At Northwood High School, Honors Euro Lit is known by its acronym — HEL (pronounced hell) — and widely regarded as the hardest class at the school.
In order to get an A in the class for the first semester, my son needed a very high score — around a 98 — on the final exam, didn’t get it, and finished with a semester grade of 89.27 — a high B.
If he’d had at least an 89.5, the teacher would have rounded it up to an A. So out of 1,000+ possible points over the course of the semester, an 89.27 means you missed an A by only three or four points.
I’ve always encouraged the boy to be proactive with his teachers. Some people call this “sucking up” but I’ve been a teacher myself and I can tell you that teachers like students who are engaged and make an extra effort. When there’s a close call on a grade, those students may get the benefit of the doubt.
Being a public school teacher is unrewarding in many ways. You’re not going to get rich, for one thing. And you’re not going to be held in high esteem because the conventional wisdom is that public education in America is a disaster.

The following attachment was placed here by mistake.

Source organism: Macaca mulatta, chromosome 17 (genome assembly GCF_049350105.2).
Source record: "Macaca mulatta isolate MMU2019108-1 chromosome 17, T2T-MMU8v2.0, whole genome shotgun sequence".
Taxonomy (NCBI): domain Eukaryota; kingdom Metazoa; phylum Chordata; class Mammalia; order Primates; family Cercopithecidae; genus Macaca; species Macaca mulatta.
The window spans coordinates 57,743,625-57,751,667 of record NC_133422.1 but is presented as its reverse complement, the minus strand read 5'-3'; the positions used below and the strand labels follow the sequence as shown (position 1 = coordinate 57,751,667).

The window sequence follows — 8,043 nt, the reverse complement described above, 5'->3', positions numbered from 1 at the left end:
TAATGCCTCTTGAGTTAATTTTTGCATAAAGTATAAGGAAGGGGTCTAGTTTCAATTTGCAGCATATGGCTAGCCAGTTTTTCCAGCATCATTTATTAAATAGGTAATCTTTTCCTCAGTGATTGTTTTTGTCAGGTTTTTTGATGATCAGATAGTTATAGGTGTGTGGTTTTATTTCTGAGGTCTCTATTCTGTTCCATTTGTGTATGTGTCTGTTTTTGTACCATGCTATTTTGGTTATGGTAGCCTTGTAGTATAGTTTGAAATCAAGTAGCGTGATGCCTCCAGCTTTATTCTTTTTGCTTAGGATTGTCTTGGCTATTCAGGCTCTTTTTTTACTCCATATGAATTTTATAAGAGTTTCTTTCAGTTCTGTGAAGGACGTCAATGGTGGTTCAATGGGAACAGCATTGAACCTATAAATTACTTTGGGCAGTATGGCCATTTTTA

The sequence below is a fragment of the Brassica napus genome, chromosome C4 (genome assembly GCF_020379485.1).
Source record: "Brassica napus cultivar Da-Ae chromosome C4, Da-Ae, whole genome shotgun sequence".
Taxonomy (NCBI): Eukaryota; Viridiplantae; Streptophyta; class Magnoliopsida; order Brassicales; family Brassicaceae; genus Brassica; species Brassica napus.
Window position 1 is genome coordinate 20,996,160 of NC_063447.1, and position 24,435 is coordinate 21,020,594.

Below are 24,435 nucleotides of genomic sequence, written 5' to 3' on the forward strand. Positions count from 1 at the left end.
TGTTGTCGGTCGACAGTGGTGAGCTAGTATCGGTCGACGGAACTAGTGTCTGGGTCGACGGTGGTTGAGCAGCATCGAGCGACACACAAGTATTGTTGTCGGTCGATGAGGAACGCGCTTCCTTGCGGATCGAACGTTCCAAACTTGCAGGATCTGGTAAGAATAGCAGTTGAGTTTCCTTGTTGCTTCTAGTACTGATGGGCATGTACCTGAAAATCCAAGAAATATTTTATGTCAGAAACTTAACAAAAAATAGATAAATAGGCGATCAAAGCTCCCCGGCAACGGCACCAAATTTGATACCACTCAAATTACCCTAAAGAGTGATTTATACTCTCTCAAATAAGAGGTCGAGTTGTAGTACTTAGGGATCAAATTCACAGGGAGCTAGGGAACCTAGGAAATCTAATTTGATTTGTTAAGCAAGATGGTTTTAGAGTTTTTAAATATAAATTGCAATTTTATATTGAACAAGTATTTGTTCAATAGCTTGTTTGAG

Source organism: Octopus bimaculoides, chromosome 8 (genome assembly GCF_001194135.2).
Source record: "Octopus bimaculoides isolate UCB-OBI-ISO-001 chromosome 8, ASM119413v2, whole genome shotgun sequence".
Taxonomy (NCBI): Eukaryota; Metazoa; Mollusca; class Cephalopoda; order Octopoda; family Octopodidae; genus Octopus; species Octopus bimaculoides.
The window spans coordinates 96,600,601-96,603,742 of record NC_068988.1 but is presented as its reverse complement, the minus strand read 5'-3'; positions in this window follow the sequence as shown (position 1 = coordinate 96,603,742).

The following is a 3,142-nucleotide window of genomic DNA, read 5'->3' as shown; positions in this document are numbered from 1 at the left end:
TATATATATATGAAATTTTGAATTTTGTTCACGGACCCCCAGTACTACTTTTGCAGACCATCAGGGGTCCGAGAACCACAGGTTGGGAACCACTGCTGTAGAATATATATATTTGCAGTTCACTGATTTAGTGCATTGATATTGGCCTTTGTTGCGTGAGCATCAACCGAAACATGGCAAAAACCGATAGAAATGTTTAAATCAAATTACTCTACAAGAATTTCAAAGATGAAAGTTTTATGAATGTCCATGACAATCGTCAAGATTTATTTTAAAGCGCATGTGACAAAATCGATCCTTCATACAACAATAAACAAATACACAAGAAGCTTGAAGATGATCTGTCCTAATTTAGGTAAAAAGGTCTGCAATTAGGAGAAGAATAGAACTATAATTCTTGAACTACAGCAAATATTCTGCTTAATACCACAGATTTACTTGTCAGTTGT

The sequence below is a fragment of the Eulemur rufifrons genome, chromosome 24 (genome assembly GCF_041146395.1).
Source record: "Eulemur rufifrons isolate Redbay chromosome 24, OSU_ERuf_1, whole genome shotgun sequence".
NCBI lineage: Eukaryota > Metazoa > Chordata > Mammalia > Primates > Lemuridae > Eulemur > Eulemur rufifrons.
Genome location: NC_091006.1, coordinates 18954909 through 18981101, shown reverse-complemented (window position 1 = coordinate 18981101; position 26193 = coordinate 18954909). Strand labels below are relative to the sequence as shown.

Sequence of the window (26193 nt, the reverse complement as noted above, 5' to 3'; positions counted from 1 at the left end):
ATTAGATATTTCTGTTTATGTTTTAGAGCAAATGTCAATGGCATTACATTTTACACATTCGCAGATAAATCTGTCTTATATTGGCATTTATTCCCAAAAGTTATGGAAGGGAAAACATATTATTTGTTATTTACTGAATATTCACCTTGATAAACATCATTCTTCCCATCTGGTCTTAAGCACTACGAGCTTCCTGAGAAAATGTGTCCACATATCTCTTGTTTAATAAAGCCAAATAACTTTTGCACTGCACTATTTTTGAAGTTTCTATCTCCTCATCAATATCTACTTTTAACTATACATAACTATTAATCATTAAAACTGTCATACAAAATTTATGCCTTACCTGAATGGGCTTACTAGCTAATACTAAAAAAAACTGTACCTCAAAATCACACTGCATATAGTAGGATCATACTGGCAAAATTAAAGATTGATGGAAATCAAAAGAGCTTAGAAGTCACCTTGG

The only real attraction of the job is that every day you have an opportunity to make a difference in people’s lives. And even there, in most cases you will fail.
“Make sure the teachers know that you want to do well in their class,” I tell my kid. “Ask them what you need to do and they’ll tell you. They want to help you.”
After his final score was posted in HEL, he went in after school to talk to the teacher about his grade. They went over some previous assignments and exams, including a Macbeth exam where the teacher found a question that he felt he “didn’t teach very well.” He gave the boy four points back on the question, which gave him an 89.55 for the semester. That’s an A.
Father knows best, suckas! Academic success is not (just) about academics.